# showing that a sequence is uniformly integrable

I am currently reading the new edition of Royden and I've gotten to a part where the book made some comments without justification and I'm trying to verify these facts on my own. I want your help in doing that.

Let $A = \{\emptyset, E, X \setminus E, X\}$ be a $\sigma$-algebra with $\mu(X) =1, \mu(E) = \mu(X\setminus E) = 0.5, \mu(\emptyset) = 0$. Let $f_n = n\,1_E - n\, 1_{X\setminus E}$ for any natural $n$. Then claim is that $f_n$ is uniformly integrable and tight and converges pointwise on $X$ to $f$ that takes the value $+\infty$ on $E$ and $-\infty$ on $X\setminus E$.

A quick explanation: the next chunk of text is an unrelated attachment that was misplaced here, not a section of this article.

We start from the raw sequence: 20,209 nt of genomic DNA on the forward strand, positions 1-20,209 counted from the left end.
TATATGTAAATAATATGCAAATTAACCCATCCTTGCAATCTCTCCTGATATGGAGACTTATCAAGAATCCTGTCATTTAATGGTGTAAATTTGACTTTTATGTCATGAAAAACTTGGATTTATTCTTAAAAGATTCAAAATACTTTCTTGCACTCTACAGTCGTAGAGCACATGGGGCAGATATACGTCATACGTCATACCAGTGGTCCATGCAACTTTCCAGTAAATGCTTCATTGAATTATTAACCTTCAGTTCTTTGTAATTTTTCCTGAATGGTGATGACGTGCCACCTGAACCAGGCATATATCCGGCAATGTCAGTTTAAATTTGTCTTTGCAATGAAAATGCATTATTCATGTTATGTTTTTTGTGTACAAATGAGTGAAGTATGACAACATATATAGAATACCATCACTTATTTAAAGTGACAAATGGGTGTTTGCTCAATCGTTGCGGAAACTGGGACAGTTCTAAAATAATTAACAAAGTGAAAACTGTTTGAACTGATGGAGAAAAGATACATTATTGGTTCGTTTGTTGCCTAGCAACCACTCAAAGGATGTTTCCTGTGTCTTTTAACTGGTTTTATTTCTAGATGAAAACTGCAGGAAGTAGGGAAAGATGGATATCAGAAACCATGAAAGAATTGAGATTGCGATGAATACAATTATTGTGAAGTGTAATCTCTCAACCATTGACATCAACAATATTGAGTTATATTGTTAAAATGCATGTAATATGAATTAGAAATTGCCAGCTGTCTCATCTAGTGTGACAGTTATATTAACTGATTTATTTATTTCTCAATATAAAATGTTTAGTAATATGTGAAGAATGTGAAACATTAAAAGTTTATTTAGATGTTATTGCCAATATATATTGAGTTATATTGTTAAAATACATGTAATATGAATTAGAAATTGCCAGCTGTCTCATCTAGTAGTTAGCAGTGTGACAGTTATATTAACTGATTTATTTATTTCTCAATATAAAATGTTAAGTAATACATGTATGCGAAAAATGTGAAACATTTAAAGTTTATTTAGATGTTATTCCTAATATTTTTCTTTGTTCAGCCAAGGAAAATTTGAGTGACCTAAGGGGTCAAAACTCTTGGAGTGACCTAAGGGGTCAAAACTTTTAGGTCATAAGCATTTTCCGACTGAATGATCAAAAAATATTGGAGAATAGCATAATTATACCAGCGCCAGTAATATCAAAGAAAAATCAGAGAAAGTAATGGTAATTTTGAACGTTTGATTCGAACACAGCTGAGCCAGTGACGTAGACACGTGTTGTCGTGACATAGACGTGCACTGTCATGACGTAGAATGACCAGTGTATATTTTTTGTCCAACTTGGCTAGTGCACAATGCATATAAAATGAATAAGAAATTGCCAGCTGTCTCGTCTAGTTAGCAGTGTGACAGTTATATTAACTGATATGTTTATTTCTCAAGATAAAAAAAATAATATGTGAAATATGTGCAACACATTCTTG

I know what I have to show for uniform integrability and tightness.

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Each $f_n$ is integrable hence uniformly integrable. The sequence $(f_n)_n$ is NOT uniformly integrable since, for every $a$, $\mathrm E(|f_n|;|f_n|\geqslant a)\to+\infty$ when $n\to\infty$. – Did Mar 8 '12 at 16:37
And tight means? – julien Jan 28 at 13:07